CHANIA, Greece -- Another shocking episode of animal cruelty in Greece that has seen a number of incidents, the torture and killing of two stray puppies, has seen a Cretan man arrested based on DNA evidence, the first time it has been used in such a case.
The man was not identified under Greek privacy laws but was said to be a livestock breeder who animal rights activists knew about, said Kathimerini, and the crime will be treated as a misdemeanor because it occurred before new legislation was passed creating higher penalties for animal abuse for up to 10 years in jail.
The incident happened in Chania in August and police forensics teams said they tracked the suspect through DNA without elaborating on how it was done. He was fined 60,000 euros ($72,693.60) for the crime in which the puppies were skinned, their nails pulled out and then hung.
Speaking on SKAI TV, the President of the Panhellenic Animal Welfare and Environmental Federation, Natasa Bombolaki, who lives on Crete, thanked the police department “because all this time it treated the incident as a homicide.”
She said she was upset it won't be treated as a felony .“We will fight at least for the non-suspensive nature of the sentence,” she insisted, while saying she has received threats from the perpetrator.
Cruelty to animals, which has been treated lightly in Greece despite a proliferation of cases including killing, maiming and torture, became a felony with harsher penalties for abusers but the law wasn't changed until October.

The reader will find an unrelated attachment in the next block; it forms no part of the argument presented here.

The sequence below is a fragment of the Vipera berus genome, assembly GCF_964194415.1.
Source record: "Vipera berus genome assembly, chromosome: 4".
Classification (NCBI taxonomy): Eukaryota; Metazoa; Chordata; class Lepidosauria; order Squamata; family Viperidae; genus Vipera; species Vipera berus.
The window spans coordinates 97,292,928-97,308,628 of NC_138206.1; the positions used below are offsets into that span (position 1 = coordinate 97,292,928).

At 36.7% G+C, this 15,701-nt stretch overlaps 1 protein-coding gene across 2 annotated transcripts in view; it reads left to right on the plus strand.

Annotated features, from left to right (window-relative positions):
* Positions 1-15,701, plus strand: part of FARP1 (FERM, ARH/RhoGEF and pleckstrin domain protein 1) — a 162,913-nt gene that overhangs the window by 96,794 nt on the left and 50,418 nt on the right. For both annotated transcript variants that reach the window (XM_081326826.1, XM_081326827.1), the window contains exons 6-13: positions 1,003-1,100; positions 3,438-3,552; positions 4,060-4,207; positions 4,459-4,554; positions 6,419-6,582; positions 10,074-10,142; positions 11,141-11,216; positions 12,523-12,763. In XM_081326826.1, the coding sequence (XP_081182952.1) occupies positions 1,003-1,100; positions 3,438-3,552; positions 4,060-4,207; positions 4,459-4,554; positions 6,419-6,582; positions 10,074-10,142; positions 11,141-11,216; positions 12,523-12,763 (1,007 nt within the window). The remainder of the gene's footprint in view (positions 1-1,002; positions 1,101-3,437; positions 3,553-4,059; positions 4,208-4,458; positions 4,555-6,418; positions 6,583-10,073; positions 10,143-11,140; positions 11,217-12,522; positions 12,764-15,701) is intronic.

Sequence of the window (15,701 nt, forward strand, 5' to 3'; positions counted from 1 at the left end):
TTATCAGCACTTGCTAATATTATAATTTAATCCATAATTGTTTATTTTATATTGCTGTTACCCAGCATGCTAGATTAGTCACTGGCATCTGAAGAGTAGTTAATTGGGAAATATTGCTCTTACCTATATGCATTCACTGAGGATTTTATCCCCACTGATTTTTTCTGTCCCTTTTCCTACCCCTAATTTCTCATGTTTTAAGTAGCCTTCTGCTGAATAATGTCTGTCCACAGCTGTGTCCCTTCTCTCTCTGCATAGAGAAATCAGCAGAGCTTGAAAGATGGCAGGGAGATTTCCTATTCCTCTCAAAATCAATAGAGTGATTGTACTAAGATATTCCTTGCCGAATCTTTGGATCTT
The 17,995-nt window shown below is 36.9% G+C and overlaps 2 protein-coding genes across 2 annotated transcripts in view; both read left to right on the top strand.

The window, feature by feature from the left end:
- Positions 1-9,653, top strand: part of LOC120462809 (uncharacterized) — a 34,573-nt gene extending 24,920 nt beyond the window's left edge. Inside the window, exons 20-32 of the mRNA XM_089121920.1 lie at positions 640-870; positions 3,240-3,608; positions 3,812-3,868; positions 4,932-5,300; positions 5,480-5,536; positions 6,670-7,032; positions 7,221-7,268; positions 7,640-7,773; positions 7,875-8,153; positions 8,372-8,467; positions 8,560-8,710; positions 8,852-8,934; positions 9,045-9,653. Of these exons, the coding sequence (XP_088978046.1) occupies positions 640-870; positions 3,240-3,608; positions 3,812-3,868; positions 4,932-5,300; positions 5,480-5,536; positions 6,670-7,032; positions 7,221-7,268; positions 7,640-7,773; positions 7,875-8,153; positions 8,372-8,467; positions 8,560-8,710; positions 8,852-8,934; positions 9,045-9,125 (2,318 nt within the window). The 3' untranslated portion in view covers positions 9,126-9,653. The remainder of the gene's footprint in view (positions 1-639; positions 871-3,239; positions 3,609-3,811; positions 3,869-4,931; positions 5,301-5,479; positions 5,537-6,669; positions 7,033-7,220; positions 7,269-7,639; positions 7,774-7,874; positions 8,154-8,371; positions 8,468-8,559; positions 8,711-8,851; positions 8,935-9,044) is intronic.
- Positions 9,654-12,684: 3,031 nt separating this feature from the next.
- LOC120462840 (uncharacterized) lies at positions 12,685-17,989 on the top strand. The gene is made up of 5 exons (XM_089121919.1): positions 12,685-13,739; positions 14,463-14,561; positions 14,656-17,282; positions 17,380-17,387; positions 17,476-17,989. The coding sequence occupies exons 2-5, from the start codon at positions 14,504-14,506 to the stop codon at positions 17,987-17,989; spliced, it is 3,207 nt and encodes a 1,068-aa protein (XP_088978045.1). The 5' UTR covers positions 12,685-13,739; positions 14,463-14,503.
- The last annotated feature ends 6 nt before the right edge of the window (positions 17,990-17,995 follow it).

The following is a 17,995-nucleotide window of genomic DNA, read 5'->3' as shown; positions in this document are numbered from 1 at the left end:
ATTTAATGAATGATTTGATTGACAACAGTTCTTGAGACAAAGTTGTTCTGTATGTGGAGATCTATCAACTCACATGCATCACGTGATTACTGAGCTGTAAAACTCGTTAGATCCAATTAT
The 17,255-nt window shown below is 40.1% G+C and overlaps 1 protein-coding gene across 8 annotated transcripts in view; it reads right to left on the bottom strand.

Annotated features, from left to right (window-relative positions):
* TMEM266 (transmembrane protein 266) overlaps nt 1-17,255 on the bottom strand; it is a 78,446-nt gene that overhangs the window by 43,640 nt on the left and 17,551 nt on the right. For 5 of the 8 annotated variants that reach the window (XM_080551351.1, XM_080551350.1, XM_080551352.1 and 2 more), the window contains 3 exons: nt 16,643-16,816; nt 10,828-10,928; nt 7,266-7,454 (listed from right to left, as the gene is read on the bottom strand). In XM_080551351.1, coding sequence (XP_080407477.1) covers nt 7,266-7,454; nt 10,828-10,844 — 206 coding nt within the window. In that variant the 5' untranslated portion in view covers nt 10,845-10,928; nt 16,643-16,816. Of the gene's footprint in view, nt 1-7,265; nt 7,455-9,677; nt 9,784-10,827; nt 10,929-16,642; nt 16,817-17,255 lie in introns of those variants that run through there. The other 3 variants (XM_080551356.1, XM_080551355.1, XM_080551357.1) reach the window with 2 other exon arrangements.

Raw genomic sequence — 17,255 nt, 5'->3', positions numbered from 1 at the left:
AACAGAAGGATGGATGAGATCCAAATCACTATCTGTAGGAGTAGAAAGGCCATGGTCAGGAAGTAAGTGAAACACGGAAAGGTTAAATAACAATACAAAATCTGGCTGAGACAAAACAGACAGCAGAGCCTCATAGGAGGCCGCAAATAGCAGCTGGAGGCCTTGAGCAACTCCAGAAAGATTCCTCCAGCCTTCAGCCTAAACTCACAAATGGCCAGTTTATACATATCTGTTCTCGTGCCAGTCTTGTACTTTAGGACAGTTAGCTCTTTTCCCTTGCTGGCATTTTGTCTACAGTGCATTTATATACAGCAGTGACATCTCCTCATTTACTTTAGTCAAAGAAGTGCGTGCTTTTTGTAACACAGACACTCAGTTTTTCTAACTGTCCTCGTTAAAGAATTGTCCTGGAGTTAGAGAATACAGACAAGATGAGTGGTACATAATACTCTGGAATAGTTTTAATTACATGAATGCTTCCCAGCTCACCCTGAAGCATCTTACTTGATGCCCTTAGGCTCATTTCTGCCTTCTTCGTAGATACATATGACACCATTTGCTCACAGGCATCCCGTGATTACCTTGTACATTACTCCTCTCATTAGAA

That could even include jail time under a legislative amendment being drafted by the Agriculture Ministry of the New Democracy government after two especially horrific cases galvanized public outrage.
That included a videotaped incident in the neighborhood of Nikaia in Piraeus where a school teacher was seen repeatedly stabbing a dog in the stomach and chest while a neighbor beat it with a metal rod.
Anger was so strong that crowds gathered outside the teacher's house and screamed threats at him, disbelieving his claim the attack was done in self-defense despite the video showing the dog was essentially helpless.
In another case, on Crete, a 55-year-old man hung his dog from a tree and castrated it with a pair of pliers before passing tourists saw what was happening and stepped in to save the dog's life.
Agriculture Minister Makis Voridis met with prominent animal rights activist Panagiotis Milas, who has been working with local authorities to create a special department within the municipal police force to deal with animal cruelty, said Kathimerini.
The aim of the amendment will be to make it easier for authorities to prosecute animal abusers and for stricter penalties after the former ruling Radical Left SYRIZA moved to lessen penalties for animal abuse before withdrawing it after outcries from animal rights backers.